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|Also Known As:||Sir Alec Guinness||Died:||August 5, 2000|
|Born:||April 2, 1914||Cause of Death:|
|Birth Place:||London, England, GB||Profession:||Cast ... actor advertising copywriter|
Sir Alec Guinness, acting's preeminent master of disguise, first drew attention as Fagin, providing a wonderfully Dickensian performance that totally concealed the actor within in David Lean's "Oliver Twist" (1948). His most dramatic display of versatility came playing eight roles, including a woman, in "Kind Hearts and Coronets" (1949), a film that established him beyond a shadow of a doubt as an expert at make-up and deception. Whether he was an English prime minister (Disraeli in "The Mudlark" 1950), an Arab prince ("Lawrence of Arabia" 1962), a despicable despot (Hitler in "The Last Ten Days" 1973) or an Indian professor ("A Passage to India" 1984), Guinness demonstrated a chameleon-like ability to disappear so completely within the role that filmgoers forgot they were watching an actor and saw the character instead.
A founding member of the Ealing Film Studios repertory company, he gained wide popularity in their string of bright British comedies and was particularly appealing as the shy inventor in Alexander Mackendrick's "The Man in the White Suit" (1951). He secured an Oscar nomination as Best Actor in "The Lavender Hill Mob" (1951) but also excelled in dramatic portrayals, earning a Best Actor Academy Award for his thoughtful rendering of an English soldier bureaucrat in David Lean's "The Bridge on the River Kwai" (1957). His love for Joyce Carey's ribald novel "The Horse's Mouth" led him to adapt it for the screen in 1959, a labor which earned him an Academy Award nomination for the only screenplay he would ever write. The film also afforded him an outrageous turn as its monstrously comic painter Gully Jimson. That same year, Queen Elizabeth II also knighted him for his achievements on stage and screen.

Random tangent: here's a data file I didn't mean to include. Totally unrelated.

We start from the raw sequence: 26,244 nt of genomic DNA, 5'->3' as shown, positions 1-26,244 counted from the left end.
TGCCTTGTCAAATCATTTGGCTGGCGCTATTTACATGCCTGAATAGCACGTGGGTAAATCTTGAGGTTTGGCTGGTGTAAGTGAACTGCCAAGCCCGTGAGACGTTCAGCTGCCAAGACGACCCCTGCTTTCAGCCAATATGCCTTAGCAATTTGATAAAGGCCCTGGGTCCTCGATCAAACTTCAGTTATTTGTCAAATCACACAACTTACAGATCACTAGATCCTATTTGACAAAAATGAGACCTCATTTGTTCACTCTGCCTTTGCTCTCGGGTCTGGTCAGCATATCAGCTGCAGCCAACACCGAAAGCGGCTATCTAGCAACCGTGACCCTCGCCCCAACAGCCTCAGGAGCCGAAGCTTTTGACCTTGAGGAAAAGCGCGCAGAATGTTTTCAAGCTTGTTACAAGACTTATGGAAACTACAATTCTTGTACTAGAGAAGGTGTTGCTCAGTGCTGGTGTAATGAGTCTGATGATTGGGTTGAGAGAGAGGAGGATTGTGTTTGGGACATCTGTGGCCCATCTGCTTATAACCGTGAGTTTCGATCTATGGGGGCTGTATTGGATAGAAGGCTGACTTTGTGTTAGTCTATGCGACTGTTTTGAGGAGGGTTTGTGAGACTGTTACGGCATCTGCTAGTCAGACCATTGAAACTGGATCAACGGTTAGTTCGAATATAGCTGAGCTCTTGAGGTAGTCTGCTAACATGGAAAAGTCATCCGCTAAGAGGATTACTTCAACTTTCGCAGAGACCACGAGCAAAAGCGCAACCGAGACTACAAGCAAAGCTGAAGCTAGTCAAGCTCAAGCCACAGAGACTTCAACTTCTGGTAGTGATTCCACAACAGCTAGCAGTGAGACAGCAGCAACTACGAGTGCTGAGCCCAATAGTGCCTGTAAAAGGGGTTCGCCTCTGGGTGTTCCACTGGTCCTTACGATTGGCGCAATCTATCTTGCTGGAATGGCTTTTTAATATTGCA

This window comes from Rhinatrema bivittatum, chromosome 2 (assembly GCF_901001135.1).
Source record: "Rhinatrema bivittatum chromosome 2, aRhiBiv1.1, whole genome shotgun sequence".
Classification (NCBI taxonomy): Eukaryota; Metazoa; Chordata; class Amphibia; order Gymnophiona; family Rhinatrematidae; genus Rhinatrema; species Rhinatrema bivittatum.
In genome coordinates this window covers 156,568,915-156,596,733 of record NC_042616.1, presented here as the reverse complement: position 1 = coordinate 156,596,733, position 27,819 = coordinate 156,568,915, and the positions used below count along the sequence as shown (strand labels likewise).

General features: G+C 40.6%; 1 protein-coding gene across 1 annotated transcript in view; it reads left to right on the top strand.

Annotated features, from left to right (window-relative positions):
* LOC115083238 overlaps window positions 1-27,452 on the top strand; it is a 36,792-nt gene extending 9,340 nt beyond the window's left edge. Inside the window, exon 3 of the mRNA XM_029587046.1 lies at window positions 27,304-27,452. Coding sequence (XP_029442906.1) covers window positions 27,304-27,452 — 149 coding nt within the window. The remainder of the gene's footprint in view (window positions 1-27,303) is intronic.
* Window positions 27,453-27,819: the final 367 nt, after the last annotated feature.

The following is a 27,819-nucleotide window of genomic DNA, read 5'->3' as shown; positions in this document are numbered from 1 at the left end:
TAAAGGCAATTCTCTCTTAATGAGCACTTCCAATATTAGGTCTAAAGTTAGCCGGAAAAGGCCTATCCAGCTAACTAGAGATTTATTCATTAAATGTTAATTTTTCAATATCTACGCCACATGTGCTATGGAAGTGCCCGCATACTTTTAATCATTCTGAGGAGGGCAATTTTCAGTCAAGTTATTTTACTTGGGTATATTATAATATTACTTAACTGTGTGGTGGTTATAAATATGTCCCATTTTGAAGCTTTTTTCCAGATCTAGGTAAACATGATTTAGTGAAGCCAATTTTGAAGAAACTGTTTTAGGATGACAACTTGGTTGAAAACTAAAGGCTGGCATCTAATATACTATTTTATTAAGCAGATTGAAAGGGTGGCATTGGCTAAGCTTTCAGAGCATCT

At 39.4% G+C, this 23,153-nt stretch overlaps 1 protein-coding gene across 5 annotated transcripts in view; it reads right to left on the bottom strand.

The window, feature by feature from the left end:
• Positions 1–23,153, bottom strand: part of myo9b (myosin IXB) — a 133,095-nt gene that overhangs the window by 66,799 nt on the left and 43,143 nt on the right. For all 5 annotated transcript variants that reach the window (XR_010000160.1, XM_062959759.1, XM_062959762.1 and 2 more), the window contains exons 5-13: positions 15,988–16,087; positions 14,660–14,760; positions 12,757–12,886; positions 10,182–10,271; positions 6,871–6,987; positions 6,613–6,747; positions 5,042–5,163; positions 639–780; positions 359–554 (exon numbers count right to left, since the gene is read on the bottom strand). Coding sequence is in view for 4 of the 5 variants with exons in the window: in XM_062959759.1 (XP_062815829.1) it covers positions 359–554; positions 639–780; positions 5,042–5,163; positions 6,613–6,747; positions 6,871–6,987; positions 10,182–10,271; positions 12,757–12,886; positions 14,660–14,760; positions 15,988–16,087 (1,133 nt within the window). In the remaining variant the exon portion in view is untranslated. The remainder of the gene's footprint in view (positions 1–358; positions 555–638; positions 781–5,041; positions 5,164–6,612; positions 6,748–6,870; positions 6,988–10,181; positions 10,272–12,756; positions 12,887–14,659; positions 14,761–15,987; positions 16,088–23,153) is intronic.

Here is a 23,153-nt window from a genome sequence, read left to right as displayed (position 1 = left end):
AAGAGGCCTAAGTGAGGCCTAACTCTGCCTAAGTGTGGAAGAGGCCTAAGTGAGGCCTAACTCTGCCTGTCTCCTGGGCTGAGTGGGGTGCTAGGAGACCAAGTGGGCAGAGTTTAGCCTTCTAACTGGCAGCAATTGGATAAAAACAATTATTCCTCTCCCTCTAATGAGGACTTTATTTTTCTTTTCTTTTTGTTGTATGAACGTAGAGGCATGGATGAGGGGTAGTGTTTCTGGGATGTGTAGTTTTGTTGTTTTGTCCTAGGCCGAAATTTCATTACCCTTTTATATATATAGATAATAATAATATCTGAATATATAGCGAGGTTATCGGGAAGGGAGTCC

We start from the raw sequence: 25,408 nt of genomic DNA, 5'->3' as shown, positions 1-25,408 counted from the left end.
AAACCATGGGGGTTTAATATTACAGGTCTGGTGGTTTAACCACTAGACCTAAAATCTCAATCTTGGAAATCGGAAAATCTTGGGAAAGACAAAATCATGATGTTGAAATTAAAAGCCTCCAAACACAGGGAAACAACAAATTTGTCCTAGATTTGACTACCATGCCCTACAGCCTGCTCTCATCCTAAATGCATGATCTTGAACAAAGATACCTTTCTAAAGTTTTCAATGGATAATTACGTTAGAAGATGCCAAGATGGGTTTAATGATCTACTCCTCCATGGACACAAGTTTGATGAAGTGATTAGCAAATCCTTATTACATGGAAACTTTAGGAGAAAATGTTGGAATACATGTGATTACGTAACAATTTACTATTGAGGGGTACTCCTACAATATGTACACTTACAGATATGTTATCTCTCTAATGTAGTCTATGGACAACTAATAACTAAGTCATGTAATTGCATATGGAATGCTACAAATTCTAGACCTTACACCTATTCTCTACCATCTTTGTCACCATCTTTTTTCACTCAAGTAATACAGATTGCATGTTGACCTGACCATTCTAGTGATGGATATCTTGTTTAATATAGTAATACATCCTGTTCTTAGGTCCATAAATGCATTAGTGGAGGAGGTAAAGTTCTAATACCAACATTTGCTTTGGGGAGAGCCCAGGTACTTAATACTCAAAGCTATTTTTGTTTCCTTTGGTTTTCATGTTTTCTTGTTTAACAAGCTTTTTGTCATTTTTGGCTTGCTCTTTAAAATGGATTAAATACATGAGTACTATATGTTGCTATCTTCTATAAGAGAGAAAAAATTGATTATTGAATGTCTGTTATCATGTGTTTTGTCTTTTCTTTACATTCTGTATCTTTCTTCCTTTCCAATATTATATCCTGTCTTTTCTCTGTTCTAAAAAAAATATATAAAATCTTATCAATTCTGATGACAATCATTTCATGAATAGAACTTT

Guinness resisted any temptation to move to Hollywood, preferring instead his native England where he often appeared on stage between movies. He tackled a variety of modern parts in addition to much of the Shakespeare canon and, though rarely treading the boards in the USA, did win a Tony Award for portraying Dylan Thomas in "Dylan" (1964). Success was his own worst enemy, and the decade following Lean's "Dr. Zhivago" (1965) was his most lackluster as he suffered through a spate of poor films and showy parts (i.e., "Cromwell" 1970, in which our sympathies wrongly go to his Charles I). He rebounded as the wise Obi-Wan Kenobi in George Lucas' "Star Wars" (1977), receiving an Oscar nomination as Best Supporting Actor (and 2-1/4 percent of the films profits). "Star Wars" introduced him to a new generation of moviegoers and his line "May the force be with you" found its way into the popular lexicon.
Guinness scored his greatest television success in 1979 when he created the role of veteran spy George Smiley in John LeCarre's "Tinker, Tailor, Soldier, Spy" (aired in the USA on PBS' "Great Performances" in 1980) which he later reprised in "Smiley's People" (1982). Returning full circle to his cinematic beginnings with "Little Dorrit," an adaptation from Dickens, he earned yet another Oscar nomination as Best Supporting Actor in the role of William Dorrit, the title character's imprisoned father.
Although not retired from acting, he has worked less frequently in the 1990s, concentrating much of his time on his memoirs, published in two volumes, "Blessings in Disguise" (1985) and "My Name Escapes Me" (1997).
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